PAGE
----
Content of the Seminars

Which topics do the seminars include?

We have quite a few topics we cover in these 8 days. We are not able to go into depth on every topic. We impart so much knowledge that the students get to know all the puzzle pieces and then acquire further expertise in the areas they are interested in by attending in-depth seminars or practicing on shoots. 

The rough structure of the three seminars is as follows: 

Day 1 (Digital Cinema) 

  • Camera Settings 
  • Slider & Truss Dolly Setup

Day 2 (Digital Cinema) 

  • Handheld Setup 
  • Wireless Video and Monitoring 
  • Focus Pulling

Day 3 (DIT & Digital Cinema) 

  • DIT cart setup 
  • Card Handling 
  • Offloading (Silverstack Lab)
  • Card Formatting (Parashoot)

Day 4 (DIT & Digital Cinema) 

  • Primary Grading & LUTs (Silverstack Lab, Davinci Resolve) 
  • Exposure (False Colors, Waveform, Silverstack Lab)
  • Timecode

Day 5 (DIT) 

  • Sync & Dailies (Silverstack Lab) 
  • Metadata & Reporting (Silverstack Lab) 
  • Proxy and Metadata Exports (Silverstack Lab) 

Day 6 (DIT & Workflow Basic) 

  • Proxy Ingest (Avid Media Composer) 
  • Metadata Import (Avid Media Composer)
  • Sync (Avid Media Composer) 

Day 7 (Workflow Basic)

  • Editing (Avid Media Composer)

Day 8 (Workflow Basic) 

  • Picture Lock (Avid Media Composer) 
  • Conforming (Davinci Resolve & ProTools) 
  • Subtitling 
  • Finishing 

What does a workshop day look like? How do you ensure students get their hands on the technology gaining their first experiences?

We design the seminars in such a way that working with the cameras and on the computer alternates. We usually first do theory or show steps in the software, then we give the students tasks to do – either solving them independently or with our support. In the end, we discuss the exercises all together in the group. 

Teaching Students How To Work With Silverstack Lab

We’re thrilled to support you with educational licenses of Silverstack Lab in your seminars! How do you involve Silverstack Lab? What do you teach?

We show the students most of the aspects of the software. We start by introducing the offloading process and why a secure backup is so important. We cover how to capture metadata (Scene, Shot, Take, Script Comments, Circle Take) and show how to organize offloaded clips purposefully in the shot library. Students also learn to do basic quality control (exposure/focus) and how to sync the external audio recordings. We also show them to apply a LUT or make primary grading adjustments. Finally, they learn how to export proxies for Avid Media Composer along with the necessary metadata and reports. We also mention Pomfort SealVerify, so students can verify their copies if they didn’t use secure copy software in other production steps.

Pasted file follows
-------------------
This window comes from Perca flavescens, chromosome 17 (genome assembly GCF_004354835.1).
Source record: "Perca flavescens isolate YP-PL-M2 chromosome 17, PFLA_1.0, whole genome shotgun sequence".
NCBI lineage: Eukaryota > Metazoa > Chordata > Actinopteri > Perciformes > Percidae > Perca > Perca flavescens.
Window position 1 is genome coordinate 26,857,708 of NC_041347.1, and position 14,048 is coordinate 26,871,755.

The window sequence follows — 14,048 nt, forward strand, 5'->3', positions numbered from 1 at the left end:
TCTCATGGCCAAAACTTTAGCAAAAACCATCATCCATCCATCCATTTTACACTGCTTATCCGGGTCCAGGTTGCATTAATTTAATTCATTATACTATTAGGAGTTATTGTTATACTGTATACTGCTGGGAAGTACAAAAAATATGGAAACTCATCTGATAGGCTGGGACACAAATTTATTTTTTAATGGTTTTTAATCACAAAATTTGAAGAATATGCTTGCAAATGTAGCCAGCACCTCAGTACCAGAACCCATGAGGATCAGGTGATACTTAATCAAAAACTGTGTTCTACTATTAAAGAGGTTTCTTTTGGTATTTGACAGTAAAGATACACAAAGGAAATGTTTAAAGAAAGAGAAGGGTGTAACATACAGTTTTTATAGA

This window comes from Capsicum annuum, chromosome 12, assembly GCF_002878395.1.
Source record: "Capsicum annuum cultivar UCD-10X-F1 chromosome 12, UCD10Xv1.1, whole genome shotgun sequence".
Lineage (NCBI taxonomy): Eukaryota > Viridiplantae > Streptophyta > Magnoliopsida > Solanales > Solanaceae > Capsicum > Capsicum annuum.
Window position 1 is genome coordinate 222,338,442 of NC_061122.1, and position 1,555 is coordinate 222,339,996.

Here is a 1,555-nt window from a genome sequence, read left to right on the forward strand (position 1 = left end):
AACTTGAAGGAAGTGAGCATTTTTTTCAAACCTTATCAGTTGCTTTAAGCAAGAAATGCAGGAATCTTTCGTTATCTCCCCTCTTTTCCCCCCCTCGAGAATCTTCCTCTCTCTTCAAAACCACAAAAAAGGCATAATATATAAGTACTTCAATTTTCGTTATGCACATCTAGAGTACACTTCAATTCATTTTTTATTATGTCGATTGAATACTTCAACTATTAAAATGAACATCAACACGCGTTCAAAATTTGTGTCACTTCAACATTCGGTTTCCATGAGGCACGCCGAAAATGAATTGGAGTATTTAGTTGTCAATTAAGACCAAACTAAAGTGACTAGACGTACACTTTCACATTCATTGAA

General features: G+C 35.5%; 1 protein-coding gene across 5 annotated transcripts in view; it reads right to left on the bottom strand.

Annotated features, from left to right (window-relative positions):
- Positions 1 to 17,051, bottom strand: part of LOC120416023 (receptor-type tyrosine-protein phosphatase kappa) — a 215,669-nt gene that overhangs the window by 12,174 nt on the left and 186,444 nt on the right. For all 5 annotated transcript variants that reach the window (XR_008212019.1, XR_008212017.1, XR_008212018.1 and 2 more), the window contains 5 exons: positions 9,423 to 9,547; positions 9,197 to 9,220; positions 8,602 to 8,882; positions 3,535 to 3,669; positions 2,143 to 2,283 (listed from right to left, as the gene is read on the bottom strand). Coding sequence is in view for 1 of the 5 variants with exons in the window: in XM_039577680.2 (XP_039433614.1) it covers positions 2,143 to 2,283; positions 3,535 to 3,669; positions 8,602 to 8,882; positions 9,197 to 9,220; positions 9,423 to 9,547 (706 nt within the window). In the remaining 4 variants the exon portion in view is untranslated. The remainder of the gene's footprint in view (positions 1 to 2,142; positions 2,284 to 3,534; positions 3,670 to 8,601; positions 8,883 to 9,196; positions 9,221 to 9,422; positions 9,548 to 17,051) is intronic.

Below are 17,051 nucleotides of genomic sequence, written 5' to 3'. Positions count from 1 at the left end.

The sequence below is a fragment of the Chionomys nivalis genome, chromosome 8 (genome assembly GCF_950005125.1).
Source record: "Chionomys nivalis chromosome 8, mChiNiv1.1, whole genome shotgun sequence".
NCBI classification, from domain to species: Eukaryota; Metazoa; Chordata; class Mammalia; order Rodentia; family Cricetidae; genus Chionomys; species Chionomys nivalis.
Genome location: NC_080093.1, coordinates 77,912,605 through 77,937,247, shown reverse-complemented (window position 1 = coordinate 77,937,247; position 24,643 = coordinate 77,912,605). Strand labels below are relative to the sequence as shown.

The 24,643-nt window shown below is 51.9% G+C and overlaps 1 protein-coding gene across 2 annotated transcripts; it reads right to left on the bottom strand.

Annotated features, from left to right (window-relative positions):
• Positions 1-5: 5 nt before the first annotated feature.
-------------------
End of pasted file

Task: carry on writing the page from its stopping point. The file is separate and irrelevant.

DIT Workshop for Students at the Zurich University of Arts, including Pomfort's Silverstack Lab
All students can work in Silverstack Lab on their individual Macs.*
DIT Workshop for Students at the Zurich University of Arts, including Pomfort's Silverstack Lab
Getting to know the Silverstack Lab user interface and features.*

What are common “aha” moments in your teaching experience with Silverstack Lab?

The eye-opener is when we unplug the disk during an offloading process, and a copy process fails. With Silverstack Lab, the process can simply be restarted from where it stopped, and you can still be sure that everything will be copied completely and correctly. 

We want our students to understand that handling footage is crucial to production. We encourage them to always make secure copies and backups with Silverstack Lab, even on small-size productions. It should become a routine. Students can borrow laptops with the software for their shoots, so there’s no excuse not to do so. Sometimes it still happens that a non-backed-up card is formatted – but that is another problem of having a card system that helps to keep oversight.

What are the benefits of using Silverstack Lab from your perspective, and why is it your go-to application for education?

Silverstack Lab includes all the tools needed for a professional workflow on set. You can always use a mix of other software, but having everything in one tool is so helpful. The export options for our preferred editing software (Avid Media Composer) are also an important feature for us and work great. Additionally, Silverstack Lab is well-known by film productions in Switzerland, so students find their way into the industry more easily by being able to use a common tool. And last but not least, we get excellent support from Pomfort when we have questions or get demo licenses for a seminar.

Challenges, Lessons Learned, and Leaving an Impact as a Teacher

Which challenges do you face as a teacher designing and executing the DIT workshop?